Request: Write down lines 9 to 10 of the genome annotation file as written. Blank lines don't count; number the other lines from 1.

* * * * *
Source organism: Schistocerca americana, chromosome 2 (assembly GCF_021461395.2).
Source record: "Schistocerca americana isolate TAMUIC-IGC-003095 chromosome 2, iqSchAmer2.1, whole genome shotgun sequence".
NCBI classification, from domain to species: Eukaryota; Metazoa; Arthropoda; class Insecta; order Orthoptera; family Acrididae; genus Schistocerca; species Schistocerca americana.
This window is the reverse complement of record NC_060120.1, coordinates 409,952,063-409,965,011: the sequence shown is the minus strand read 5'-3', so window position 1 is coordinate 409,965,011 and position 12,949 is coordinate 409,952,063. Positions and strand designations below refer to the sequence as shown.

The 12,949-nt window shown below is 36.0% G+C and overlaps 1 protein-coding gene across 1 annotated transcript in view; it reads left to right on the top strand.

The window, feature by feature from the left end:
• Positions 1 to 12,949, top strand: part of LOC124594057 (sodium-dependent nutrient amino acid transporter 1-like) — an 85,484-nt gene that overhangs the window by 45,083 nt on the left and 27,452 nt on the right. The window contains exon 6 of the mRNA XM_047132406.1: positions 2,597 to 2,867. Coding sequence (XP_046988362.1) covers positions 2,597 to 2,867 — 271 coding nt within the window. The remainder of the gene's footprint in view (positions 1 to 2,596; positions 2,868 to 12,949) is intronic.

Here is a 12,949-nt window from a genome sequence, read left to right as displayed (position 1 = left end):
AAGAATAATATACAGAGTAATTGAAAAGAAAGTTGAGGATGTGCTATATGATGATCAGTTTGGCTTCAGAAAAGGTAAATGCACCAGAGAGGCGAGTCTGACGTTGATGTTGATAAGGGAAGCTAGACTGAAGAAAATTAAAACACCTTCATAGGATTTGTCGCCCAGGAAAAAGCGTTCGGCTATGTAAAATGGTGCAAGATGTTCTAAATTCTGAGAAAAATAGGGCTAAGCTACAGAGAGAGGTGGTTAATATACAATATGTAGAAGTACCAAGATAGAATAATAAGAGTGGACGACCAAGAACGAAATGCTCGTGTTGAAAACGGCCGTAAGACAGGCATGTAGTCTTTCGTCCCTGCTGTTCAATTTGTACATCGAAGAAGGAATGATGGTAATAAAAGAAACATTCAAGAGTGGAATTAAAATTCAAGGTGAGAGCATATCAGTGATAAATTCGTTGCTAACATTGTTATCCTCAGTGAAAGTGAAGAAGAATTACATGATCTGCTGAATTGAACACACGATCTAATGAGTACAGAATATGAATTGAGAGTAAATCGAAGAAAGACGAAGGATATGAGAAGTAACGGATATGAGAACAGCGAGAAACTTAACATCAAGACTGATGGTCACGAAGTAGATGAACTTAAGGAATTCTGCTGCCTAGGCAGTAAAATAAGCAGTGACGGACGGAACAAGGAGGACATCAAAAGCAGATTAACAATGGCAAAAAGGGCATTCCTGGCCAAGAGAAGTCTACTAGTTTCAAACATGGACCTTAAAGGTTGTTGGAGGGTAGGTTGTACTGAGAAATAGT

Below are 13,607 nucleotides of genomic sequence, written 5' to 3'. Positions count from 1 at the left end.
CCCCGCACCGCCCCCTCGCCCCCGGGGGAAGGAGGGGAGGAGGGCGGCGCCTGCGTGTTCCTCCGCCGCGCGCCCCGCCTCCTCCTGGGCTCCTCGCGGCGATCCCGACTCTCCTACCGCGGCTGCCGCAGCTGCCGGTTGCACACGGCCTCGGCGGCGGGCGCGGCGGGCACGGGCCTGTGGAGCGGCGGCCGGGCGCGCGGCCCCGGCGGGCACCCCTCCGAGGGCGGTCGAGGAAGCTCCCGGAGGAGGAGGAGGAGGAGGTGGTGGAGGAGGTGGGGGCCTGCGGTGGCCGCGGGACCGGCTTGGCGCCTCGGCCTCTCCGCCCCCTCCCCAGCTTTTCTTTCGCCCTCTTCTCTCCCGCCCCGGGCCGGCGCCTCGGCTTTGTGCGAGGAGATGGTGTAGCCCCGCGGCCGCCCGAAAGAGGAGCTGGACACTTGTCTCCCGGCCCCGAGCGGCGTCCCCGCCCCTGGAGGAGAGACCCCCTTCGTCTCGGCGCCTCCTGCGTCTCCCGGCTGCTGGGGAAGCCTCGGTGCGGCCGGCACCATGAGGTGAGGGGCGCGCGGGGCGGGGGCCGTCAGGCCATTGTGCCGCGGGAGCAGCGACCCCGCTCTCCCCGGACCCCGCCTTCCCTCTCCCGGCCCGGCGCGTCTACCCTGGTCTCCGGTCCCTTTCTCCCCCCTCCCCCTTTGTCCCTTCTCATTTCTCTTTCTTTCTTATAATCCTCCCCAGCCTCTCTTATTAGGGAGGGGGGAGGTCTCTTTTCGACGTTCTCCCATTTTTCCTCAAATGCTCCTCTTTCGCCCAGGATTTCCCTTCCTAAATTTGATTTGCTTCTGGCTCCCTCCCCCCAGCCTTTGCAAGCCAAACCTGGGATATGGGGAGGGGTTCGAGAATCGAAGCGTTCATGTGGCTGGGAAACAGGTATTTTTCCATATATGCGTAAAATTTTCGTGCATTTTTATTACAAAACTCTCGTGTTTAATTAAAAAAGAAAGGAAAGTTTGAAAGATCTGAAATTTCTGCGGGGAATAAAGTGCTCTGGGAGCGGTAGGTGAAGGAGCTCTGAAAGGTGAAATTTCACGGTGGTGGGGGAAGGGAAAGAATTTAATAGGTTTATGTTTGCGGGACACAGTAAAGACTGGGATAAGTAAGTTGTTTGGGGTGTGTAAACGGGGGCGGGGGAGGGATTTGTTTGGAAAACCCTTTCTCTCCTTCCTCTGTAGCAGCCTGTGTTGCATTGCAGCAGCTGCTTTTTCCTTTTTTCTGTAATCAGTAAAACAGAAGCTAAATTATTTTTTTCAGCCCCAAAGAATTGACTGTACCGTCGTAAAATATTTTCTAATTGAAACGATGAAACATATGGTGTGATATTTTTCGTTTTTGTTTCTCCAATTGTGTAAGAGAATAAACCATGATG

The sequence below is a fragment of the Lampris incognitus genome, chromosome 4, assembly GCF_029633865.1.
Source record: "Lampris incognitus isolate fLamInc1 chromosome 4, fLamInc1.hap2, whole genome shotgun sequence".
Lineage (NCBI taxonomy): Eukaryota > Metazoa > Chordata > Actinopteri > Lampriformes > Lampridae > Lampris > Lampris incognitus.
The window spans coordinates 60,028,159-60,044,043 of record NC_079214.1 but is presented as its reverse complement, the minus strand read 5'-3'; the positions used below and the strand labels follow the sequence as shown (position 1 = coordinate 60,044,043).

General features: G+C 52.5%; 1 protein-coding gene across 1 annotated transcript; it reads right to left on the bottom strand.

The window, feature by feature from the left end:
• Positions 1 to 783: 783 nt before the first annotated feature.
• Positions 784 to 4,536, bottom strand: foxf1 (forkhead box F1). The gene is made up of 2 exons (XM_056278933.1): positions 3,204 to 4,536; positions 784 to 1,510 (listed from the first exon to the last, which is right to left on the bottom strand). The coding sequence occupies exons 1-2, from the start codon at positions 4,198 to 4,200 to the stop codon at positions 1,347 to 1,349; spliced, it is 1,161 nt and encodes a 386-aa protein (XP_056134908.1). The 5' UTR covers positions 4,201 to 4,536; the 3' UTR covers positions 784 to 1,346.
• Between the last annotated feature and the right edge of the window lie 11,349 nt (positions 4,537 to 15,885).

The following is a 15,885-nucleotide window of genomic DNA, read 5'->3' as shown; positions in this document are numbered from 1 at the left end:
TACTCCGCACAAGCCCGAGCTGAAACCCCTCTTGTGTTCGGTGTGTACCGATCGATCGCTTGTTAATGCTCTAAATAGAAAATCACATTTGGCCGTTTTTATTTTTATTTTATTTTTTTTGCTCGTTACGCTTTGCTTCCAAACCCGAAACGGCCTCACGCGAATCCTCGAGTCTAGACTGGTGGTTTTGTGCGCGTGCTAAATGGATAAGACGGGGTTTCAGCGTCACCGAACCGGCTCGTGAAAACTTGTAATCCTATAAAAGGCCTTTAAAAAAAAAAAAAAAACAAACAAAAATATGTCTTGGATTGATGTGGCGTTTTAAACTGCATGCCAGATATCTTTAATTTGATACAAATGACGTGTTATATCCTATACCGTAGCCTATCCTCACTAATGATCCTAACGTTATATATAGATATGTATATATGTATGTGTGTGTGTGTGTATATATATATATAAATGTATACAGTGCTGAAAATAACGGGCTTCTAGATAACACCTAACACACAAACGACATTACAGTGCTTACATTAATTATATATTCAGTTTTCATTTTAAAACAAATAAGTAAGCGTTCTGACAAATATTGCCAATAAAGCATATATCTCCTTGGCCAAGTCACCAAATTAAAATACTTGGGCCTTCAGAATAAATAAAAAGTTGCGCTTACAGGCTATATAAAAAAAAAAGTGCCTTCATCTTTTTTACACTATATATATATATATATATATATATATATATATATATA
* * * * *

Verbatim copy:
AAGAATAATATACAGAGTAATTGAAAAGAAAGTTGAGGATGTGCTATATGATGATCAGTTTGGCTTCAGAAAAGGTAAATGCACCAGAGAGGCGAGTCTGACGTTGATGTTGATAAGGGAAGCTAGACTGAAGAAAATTAAAACACCTTCATAGGATTTGTCGCCCAGGAAAAAGCGTTCGGCTATGTAAAATGGTGCAAGATGTTCTAAATTCTGAGAAAAATAGGGCTAAGCTACAGAGAGAGGTGGTTAATATACAATATGTAGAAGTACCAAGATAGAATAATAAGAGTGGACGACCAAGAACGAAATGCTCGTGTTGAAAACGGCCGTAAGACAGGCATGTAGTCTTTCGTCCCTGCTGTTCAATTTGTACATCGAAGAAGGAATGATGGTAATAAAAGAAACATTCAAGAGTGGAATTAAAATTCAAGGTGAGAGCATATCAGTGATAAATTCGTTGCTAACATTGTTATCCTCAGTGAAAGTGAAGAAGAATTACATGATCTGCTGAATTGAACACACGATCTAATGAGTACAGAATATGAATTGAGAGTAAATCGAAGAAAGACGAAGGATATGAGAAGTAACGGATATGAGAACAGCGAGAAACTTAACATCAAGACTGATGGTCACGAAGTAGATGAACTTAAGGAATTCTGCTGCCTAGGCAGTAAAATAAGCAGTGACGGACGGAACAAGGAGGACATCAAAAGCAGATTAACAATGGCAAAAAGGGCATTCCTGGCCAAGAGAAGTCTACTAGTTTCAAACATGGACCTTAAAGGTTGTTGGAGGGTAGGTTGTACTGAGAAATAGT

Below are 13,607 nucleotides of genomic sequence, written 5' to 3'. Positions count from 1 at the left end.